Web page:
Law in India - Overview
Posted by: Puhazh (IP Logged)
Date: June 6, 2006 06:24PM
Indian Law is largely derived from the British Common Law. Indian law was first introduced by the British when they ruled India. Various acts and ordinances first introduced by the British are still in effect today.
During the drafting of the Indian Constitution, laws from Ireland, USA, Britain and France were all synthesised to get a refined set of Indian laws as it currently stands. Indian laws also adhere to the United Nations guidelines on Human Rights and the environment. Certain international trade laws such as those of intellectual rights etc. are also enforced in India.
Indian Civil Law is complex with each religion having its own specific laws which they adhere to. In most states, registering of marriages and divorces is not compulsory. There are separate laws governing Hindus, Muslims, Christians, Sikhs and other religions. The exception to this rule is in the state of Goa, where a Portuguese Uniform Civil Code is in place, in which all religions have a common law regarding marriages, divorces and adoption.
Jury trials were abolished by the government in 1960 on the grounds they would be susceptible to media and public influence. This decision was based on an 8:1 acquittal of Kawas Nanavati in K. M. Nanavati vs. State of Maharashtra, which was overturned by higher courts.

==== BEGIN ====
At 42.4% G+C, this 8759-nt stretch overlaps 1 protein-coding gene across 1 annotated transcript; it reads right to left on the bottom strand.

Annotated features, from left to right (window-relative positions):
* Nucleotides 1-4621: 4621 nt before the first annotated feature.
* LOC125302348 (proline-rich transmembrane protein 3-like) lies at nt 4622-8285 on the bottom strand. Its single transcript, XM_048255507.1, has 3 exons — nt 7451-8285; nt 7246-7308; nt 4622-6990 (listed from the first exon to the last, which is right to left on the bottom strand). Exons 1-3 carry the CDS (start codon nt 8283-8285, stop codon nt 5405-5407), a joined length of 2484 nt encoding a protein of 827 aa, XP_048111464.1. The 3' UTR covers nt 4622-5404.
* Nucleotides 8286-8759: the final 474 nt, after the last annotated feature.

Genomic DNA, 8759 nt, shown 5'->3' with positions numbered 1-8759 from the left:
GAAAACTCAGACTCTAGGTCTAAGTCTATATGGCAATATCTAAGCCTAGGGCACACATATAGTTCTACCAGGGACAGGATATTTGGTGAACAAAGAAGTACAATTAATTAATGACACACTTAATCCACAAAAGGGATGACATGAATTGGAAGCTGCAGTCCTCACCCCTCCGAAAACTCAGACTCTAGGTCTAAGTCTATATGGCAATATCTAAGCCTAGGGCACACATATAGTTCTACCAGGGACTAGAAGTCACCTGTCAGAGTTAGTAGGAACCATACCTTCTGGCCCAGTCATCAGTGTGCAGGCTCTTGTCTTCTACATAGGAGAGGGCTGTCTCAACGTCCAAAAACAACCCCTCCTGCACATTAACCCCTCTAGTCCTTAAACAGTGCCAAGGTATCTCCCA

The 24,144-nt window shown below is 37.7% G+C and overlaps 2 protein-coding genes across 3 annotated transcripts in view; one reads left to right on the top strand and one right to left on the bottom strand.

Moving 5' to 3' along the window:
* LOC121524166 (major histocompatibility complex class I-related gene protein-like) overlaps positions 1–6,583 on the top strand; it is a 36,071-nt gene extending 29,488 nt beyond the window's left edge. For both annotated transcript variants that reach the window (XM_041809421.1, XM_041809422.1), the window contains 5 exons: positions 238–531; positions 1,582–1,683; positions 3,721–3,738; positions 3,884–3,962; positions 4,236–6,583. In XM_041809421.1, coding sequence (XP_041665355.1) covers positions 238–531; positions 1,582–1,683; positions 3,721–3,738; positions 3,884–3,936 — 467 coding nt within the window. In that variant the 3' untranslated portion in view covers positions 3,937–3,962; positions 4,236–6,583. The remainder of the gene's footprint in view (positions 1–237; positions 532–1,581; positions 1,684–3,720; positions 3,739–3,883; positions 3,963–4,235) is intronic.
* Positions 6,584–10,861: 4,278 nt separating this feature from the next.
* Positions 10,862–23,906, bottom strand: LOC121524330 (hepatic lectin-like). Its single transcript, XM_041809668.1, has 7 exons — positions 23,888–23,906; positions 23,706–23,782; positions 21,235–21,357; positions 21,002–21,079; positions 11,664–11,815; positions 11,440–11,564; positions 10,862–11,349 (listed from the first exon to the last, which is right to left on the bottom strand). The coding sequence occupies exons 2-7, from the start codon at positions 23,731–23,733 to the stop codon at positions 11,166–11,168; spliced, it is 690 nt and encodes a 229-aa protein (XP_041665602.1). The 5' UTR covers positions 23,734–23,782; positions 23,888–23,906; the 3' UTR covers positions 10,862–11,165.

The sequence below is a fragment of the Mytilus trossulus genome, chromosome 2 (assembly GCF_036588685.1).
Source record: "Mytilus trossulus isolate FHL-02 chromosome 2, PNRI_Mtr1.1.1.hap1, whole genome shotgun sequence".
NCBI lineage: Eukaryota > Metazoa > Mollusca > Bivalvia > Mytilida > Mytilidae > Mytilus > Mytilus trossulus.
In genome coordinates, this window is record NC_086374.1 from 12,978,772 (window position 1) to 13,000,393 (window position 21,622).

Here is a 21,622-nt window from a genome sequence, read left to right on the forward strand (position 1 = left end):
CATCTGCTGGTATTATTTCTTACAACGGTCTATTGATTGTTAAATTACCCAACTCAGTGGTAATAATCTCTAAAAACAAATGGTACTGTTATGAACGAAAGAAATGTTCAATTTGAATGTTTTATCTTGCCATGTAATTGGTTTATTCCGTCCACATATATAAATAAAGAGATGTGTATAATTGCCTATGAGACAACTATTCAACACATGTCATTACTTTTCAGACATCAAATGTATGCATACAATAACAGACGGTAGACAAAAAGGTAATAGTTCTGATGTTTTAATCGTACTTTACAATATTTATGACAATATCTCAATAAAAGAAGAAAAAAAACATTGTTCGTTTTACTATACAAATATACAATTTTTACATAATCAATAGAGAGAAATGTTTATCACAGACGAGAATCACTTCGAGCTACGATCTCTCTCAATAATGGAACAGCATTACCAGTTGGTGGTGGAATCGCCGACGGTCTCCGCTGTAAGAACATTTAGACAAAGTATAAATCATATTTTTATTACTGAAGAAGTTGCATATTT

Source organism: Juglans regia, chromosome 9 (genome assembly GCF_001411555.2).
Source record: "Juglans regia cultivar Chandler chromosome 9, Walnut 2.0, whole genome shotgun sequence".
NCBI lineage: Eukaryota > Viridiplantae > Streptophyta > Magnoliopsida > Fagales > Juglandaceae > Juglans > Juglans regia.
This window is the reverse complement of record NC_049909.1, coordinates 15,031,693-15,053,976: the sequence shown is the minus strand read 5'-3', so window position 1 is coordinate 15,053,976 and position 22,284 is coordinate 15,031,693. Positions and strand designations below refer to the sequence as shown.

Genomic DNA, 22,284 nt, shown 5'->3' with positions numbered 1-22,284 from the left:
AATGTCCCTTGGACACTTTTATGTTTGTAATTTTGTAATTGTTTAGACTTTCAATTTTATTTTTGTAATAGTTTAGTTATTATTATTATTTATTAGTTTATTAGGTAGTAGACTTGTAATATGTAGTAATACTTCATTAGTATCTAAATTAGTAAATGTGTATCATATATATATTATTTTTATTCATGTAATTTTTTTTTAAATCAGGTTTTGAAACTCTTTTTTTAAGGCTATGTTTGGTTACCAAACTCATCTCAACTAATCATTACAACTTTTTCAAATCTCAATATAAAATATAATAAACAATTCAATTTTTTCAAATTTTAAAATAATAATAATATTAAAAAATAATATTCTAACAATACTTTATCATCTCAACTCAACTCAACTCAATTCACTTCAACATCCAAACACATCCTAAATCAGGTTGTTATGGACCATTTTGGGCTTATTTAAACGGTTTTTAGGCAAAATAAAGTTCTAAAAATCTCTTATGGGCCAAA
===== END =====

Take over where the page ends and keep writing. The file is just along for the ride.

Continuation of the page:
Each state drafts it own laws, however all the states have more or less the same laws. Laws directed by the Central government and the Supreme Court of India are binding on all citizens of each state. Each state has its own labour laws and taxation rates.
Capital Punishment is present in India and is invoked only in the ‘rarest of rare’ cases. The last execution was conducted in 2004, when Dhanonjoy Chatterjee was hanged for the rape and murder of a 14-year old girl. India’s most famous jail is the Tihar Jail.
Dual nationality is prohibited under Indian nationality law. The courts of India have taken the view that no citizen shall carry the political burden of dual citizenship with its inevitable consequence of divided loyalties. The Indian Parliament passed on 7 January 2004 a law creating a new form of very limited dual nationality called Overseas citizenship of India. Overseas citizens of India will not enjoy any form of political rights or participation in the government of India. There are no plans to issue to Overseas citizens any form of Indian passport.
After independence Indian laws have adapted to the changing world. The most recent being the Information Technology Act (2000), which recognises the validity of emails, digital ID’s and laws outlawing hacking, cracking and other malicious online works.